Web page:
*** DEBUG START ***
*** DEBUG END ***

Lamentable lack of British values

15 August 2014

Apocalyptic: coverage of Iraq in The Times last Friday

Apocalyptic: coverage of Iraq in The Times last Friday

IT IS one of the great ironies of history that the criminal folly of the invasion of Iraq should have produced, 12 years on, a crisis that actually fulfils all the conditions for a just war - at the moment when the Western powers are so weakened and demoralised by their earlier, unjust war that there is really nothing they can do.

The armies went into Iraq at a time when most journalists did not know that there were different kinds of Muslims, except possibly that there were the fundamentalists and the moderates. Now we all know that the distinction between Shia and Sunni matters. The war in Iraq is now described in religious terms at least as much as it is in ethnic ones. Last Friday, almost the whole of the front page of The Times was taken up with a banner headline "Wars of religion".

Hence the rush of stories about the Yazidi, in whom the world took no interest at all until this month. When I look at the graph of Google searches for the term since 2007, it is almost completely flat for seven years, with tiny lumps around stories of massacres, pootling ones by present standards. Then, in August 2014, it takes off like a scared cat up a curtain.

This quite dwarfs the recent interest shown in "Iraqi Christians", although that may be a measure of novelty rather than concern. People do Google searches to find out things they don't already know, or don't know they already know; and they think that they know about the Iraqi Christians.

It is a noteworthy sidelight here that almost all the searches on "Iraqi Christians" come from the US.

Now, Google searches aren't a good way of measuring political engagement, but these graphs should still be rather grim reading to anyone who thinks that there is widespread popular sympathy or interest in the plight of the victims of the war out there.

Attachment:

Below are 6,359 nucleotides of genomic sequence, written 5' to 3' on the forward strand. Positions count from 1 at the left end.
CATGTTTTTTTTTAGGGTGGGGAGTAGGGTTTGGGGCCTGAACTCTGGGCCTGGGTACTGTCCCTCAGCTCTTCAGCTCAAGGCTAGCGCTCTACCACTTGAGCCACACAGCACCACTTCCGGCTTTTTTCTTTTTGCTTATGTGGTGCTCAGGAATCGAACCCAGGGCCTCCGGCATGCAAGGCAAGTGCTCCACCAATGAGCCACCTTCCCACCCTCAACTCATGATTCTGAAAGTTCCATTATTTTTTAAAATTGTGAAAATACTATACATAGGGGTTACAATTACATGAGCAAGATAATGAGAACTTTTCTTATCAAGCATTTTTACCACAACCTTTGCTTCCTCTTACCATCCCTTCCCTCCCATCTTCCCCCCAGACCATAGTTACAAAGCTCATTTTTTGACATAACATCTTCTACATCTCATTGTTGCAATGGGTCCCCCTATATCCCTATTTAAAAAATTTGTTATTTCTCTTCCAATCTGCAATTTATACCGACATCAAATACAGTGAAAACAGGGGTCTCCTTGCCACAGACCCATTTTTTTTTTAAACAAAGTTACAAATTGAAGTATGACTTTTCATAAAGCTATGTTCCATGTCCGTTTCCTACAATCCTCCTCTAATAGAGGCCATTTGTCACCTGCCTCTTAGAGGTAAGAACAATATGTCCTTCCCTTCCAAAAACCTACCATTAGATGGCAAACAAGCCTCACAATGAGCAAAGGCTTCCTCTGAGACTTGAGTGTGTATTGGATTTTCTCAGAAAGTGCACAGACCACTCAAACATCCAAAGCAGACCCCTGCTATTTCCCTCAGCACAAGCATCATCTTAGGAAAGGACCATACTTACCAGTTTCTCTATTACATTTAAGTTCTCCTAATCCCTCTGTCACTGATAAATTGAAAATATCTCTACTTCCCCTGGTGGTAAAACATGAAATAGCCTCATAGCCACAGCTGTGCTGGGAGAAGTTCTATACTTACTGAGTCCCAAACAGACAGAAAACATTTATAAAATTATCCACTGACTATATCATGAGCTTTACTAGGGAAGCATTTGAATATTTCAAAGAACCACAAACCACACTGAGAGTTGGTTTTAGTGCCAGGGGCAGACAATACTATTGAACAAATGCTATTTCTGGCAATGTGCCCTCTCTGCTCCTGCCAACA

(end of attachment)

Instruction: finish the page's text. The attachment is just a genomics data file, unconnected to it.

Failing that, there are always the front pages of the popular papers - the Daily Mirror's "Please Save us" balanced against the Daily Express's "Migrants clamour to reach Britain". This last sits rather oddly under a much smaller headline: "New pressure on Cameron to halt horror deaths in Iraq".

Of all the fantasies to adorn the Express front page, the idea that David Cameron can "halt horror deaths in Iraq" is one of the wildest, if least noxious.
 

THE previous day, the Express had explained on its front page: "Why Britain must wake up to the Jihadist evil in our midst", while the Mail warned against foreign convicts - so much more evil than home-grown ones. But the oddest story about the enemy within was the one on the top of the front page from Nicky Morgan, the new Secretary of State for Education, who succeeded Michael Gove. "Nurseries are at risk of being taken over by religious extremists, the Education Secretary will warn as she announces that toddlers are to be taught 'fundamental British values'.

"In her first major policy announcement, Nicky Morgan will say that local authorities will be obliged to use new powers to strip nurseries of their funding if they are found to 'promote extremist views'.

"She will also say that toddlers should be taught fundamental British values in an 'age-appropriate way' as part of a drive to protect children from religious radicals."

Yes, it's August, and nobody's heard of her; so she has to say something to be noticed. But this still seems totally barmy. What are the distinctively British values that you can teach a two-year-old?

It emerges later in the story that, for toddlers, the teaching of such values is likely to include "learning right from wrong, learning to take turns and share, and challenging negative attitudes and stereotypes".

If it were really the fact that the values that a two-year-old needs to learn are "fundamentally British" ones, then the world would be doomed once the foreigners broke out of their boiling sea of selfishness and flooded our lovely country, where all the children play nicely with their toys and never bite one another . . . unless they are football players, of course.
 

FINALLY, an excellent piece of mischief from CNN, which returned to the palaces in which Roman Catholic bishops live in the United Stated.

Cardinal Dolan, the Archbishop of New York, lives on Madison Avenue, in a mansion that has been valued at $35 million. His brother of Chicago has only 1.7 acres, and a house valued at $14 million. And he has to share it with two other bishops and a priest - their nun-servants have a separate coach house to live in, presumably for the avoidance of scandal.

But the real prize, I think, would be Miami, where the Archbishop has a house on the shore of Biscayne Bay with six bedrooms, six bathrooms, a swimming pool, and a tiki hut, whatever that may be. I hope it eases the burdens of celibacy.

Church Times Bookshop

Save money on books reviewed or featured in the Church Times. To get your reader discount:

> Click on the “Church Times Bookshop” link at the end of the review.

> Call 0845 017 6965 (Mon-Fri, 9.30am-5pm).

The reader discount is valid for two months after the review publication date. E&OE

The Church Times Archive

Read reports from issues stretching back to 1863, search for your parish or see if any of the clergy you know get a mention.

FREE for Church Times subscribers.

Explore the archive

Welcome to the Church Times

​To explore the Church Times website fully, please sign in or subscribe.

Non-subscribers can read four articles for free each month. (You will need to register.)